Fig. 3. Laser output intensity of the 30.4 nm line of Ne-like V as a function of time delay between the main pre-pulse and the short pulse. Lasing is strong for delays ranging from 400 ps to 600 ps. Each point is the average of 10 or more laser shots; the error bars correspond to ± the standard deviation of the set.

Figure 4 shows the variation of the laser intensity of the 30.4 nm line of the Ne-like V as a function of plasma length. The solid line represents a fit of the data with the expression derived by Tallents et al. for the variation of the laser intensity with plasma length taking into account gain saturation [15

15. G. J. Tallents, Y. Abou-Ali, M. Edwards, R. E. King, G. J. Pert, S. J. Pestehe, F. Strati, R. Keenan, C. L. S. Lewis, S. Topping, O. Guilbaud, A. Klisnick, D. Ros, R. Clarke, D. Neely, and M. Notley, “Saturated and Short Pulse Duration X-Ray Lasers,” in X-Ray Lasers:2002, J. J. Rocca, J. Dunn, and S. Suckewer, eds., AIP Conf. Proc. 641, 291–297 (2002). [CrossRef]

].

Fig. 4. Intensity of the 30.4 nm line of Ne-like V as a function of plasma length. Each point is the average of 10 or more shots. A fit of the data results in a gain coefficient of 72 cm-1 and a gain-length product of 21.7. Each point is the average of 10 or more laser shots; the error bars correspond to ± the standard deviation of the set.
Fig. 5. Shot-to-shot variation of the intensity of the 30.4 nm Ne-like V laser line at 5 Hz repetition rate. The 250 consecutive shots have a distribution characterized by a standard deviation which is 35% of the mean.

For short plasma lengths the laser output intensity is observed to increase exponentially with a small signal gain coefficient of g=72 cm-1, until saturation is reached. The gain-length product reaches 21.7 for a 4 mm target, which exceeds the gain-length product value of ~15 at which most collisionally excited soft x-ray lasers have been observed to reach gain saturation. A similar measurement for the 32.6 nm line of Ne-like Ti yielded a comparable gain-length product, gxl=18.4. The gain-length product for the 28.6 nm line of Ne-like Cr was not measured, but the laser output intensity was lower than for the other two elements.

Operation at 5 Hz repetition rate was demonstrated for both Ne-like Ti and V moving the targets at a constant velocity of 40 µm per shot. Figure 5 illustrates a series of 250 contiguous laser shots at this repetition rate for the 30.4 nm line of Ne-like V. The 250 consecutive shots have a distribution characterized by a standard deviation which is 35% of the mean. Operation at 5 Hz repetition rate yielded laser pulses with an energy of up to 540 nJ, estimated from the counts on the CCD taking into account the quantum efficiency of the detector and the losses. The average pulse energy was 300 nJ corresponding to an average output power of about 1.5 µW. For the 32.6 nm line of Ne-like Ti the maximum soft x-ray laser pulse energy observed was estimated to be 780 nJ. The average energy for this line was 530 nJ, corresponding to an average output power of about 2.6 µW. This is to our knowledge the first report of laser average powers in excess of 1 microwatt in this region of the spectrum.

4. Conclusions

In summary, microwatt average power laser-pumped Ne-like ion lasers were demonstrated for the first time to our knowledge. This demonstration of saturated high repetition rate table-top lasers in Ne-like Ti and Ne-like V and its possible extension to other isoelectronic lines will significantly increase the diversity of soft x-ray laser wavelengths available for applications requiring high average powers.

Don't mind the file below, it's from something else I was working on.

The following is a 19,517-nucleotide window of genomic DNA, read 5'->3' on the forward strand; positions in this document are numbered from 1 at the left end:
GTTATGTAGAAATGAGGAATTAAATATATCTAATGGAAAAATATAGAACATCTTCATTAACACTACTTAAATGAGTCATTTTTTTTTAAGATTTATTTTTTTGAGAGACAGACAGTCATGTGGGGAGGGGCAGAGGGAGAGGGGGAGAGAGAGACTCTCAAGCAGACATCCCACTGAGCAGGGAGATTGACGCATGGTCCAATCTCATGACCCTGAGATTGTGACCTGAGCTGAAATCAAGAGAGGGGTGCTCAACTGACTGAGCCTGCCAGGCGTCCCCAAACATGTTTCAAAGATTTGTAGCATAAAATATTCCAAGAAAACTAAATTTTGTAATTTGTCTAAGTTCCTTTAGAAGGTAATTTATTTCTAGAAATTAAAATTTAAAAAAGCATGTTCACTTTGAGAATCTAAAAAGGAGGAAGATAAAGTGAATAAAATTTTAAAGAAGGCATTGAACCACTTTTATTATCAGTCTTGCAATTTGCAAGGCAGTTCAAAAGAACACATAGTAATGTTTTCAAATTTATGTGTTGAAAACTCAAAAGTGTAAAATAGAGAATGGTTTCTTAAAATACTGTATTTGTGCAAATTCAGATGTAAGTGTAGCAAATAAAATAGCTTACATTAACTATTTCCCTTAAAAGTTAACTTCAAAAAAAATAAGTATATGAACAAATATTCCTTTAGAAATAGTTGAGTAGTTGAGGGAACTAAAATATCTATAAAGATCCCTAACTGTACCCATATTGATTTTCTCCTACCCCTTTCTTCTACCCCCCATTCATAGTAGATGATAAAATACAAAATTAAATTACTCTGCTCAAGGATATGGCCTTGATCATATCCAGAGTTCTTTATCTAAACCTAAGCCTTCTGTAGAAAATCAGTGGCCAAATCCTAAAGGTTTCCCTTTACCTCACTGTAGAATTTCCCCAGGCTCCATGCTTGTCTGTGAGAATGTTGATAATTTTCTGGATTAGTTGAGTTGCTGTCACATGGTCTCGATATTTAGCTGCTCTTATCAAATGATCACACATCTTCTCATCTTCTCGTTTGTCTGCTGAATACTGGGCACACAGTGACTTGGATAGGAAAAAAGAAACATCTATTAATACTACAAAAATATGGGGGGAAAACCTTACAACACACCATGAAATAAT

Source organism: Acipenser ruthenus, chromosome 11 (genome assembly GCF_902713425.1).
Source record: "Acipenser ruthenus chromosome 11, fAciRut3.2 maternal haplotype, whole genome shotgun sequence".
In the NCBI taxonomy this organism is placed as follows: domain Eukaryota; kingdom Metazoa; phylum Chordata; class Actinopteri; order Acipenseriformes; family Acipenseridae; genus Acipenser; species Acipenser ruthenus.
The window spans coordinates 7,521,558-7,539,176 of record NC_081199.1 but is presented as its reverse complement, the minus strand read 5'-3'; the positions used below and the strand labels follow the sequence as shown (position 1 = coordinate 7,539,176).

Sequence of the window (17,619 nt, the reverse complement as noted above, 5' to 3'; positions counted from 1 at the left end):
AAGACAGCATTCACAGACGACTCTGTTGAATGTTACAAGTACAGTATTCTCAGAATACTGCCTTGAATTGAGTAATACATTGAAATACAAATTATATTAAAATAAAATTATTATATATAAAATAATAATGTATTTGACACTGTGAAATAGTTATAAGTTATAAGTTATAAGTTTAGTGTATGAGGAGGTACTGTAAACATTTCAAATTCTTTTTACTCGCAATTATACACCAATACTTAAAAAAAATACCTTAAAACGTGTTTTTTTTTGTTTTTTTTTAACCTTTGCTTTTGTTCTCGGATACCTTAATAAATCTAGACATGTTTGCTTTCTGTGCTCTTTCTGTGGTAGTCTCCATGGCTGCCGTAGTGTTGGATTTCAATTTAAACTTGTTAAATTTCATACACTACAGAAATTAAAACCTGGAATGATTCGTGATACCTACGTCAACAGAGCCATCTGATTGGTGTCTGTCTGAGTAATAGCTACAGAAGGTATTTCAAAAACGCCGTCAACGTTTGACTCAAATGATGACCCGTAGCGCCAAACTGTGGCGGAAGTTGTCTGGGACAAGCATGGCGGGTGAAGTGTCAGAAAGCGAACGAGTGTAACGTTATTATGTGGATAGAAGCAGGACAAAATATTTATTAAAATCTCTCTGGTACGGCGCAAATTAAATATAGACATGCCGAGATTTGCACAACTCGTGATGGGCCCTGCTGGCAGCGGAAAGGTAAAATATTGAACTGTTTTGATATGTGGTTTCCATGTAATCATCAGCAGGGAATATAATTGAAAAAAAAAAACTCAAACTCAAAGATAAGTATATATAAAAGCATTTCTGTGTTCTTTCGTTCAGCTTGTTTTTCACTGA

Acknowledgments

This work is performed under the support of the NSF Center for Extreme Ultraviolet Science and Technology under NSF Award Number EEC-0310717, with equipment developed under NSF grant ECS-9977677. We gratefully acknowledge the support of the W.M. Keck Foundation. We would also like to thank J. Dunn, and V. N. Shlyaptsev for useful discussions.

References and Links

1.

B. R. Benware, C. D. Macchietto, C. H. Moreno, and J. J. Rocca, “Demonstration of a High Average Power Tabletop Soft X-Ray Laser,” Phys. Rev. Lett. 81, 5804–5807 (1998). [CrossRef]

2.

M. Frati, M. Seminario, and J. J. Rocca, “Demonstration of a 10-µJ tabletop laser at 52.9 nm in neonlike chlorine,” Opt. Lett. 25, 1022–1024 (2000). [CrossRef]

3.

S. Sebban, R. Haroutunian, P. Balcou, G. Grillon, A. Rousse, S. Kazamias, T. Marin, J. P. Rousseau, L. Notebaert, M. Pittman, J. P. Chambaret, A. Antonetti, D. Hulin, D. Ros, A. Klisnick, A. Carillon, P. Jaegle, G. Jamelot, and J. F. Wyart, “Saturated Amplification of a Collisionally Pumped Optical-Field-Ionization Soft X-Ray Laser at 41.8 nm,” Phys. Rev. Lett. 86, 3004–3007 (2001). [CrossRef] [PubMed]

4.

A. Butler, A. J. Gonsalves, C.M. McKenna, D. J. Spence, S. M. Hooker, S. Sebban, T. Mocek, I. Bettaibi, and B. Cros, “Demonstration of a Collisionally Excited Optical-Field-Ionization XUV Laser Driven in a Plasma Waveguide,” Phys. Rev. Lett.91, Art. 205001 (2003). [CrossRef] [PubMed]

5.

S. Sebban, T. Mocek, D. Ros, L. Upcraft, P. Balcou, R. Haroutunian, G. Grillon, B. Rus, A. Klisnick, A. Carillon, G. Jamelot, C. Valentin, A. Rousse, J. P. Rousseau, L. Notebaert, M. Pittman, and D. Hulin, “Demonstration of a Ni-Like Kr Optical-Field-Ionization Collisional Soft X-Ray Laser at 32.8 nm,” Phys. Rev. Lett.89, Art. 253901 (2002). [CrossRef] [PubMed]

6.

P. V. Nickles, V. N. Shlyaptsev, M. Kalachnikov, and M. Schnürer, “Short Pulse X-Ray Laser at 32.6 nm Based on Transient Gain in Ne-like Titanium,” Phys. Rev. Lett. 78, 2748–2751 (1997). [CrossRef]

7.

J. Dunn, Y. Li, A. L. Osterheld, J. Nilsen, J. R. Hunter, and V. N. Shlyaptsev, “Gain Saturation Regime for Laser-Driven Tabletop, Transient Ni-Like Ion X-Ray Lasers,” Phys. Rev. Lett. 84, 4834–4837 (2000). [CrossRef] [PubMed]

8.

K. A. Janulewicz, A. Lucianetti, G. Priebe, W. Sandner, and P. V. Nickles, “Saturated Ni-like Ag x-ray laser at 13.9 nm pumped by a single picosecond laser pulse,” Phys. Rev. A68, Art. 051802 (2003). [CrossRef]

9.

R. Keenan, J. Dunn, V. N. Shlyaptsev, R. Smith, P. K. Patel, and D. F. Price, “Efficient pumping schemes for high average brightness collisional x-ray lasers,” in Soft X-Ray Lasers and Applications V, E. E. Fill and S. Suckewer, eds., Proc. SPIE5197, 213–220 (2003), and R. Keenan, J. Dunn, P. K. Patel, D. F. Price, R. F. Smith, and V. N. Shlyaptsev, “High repetition rate grazing incidence pumped X-ray laser operating at 18.9 nm,” Phys. Rev. Lett. (to be published). [CrossRef]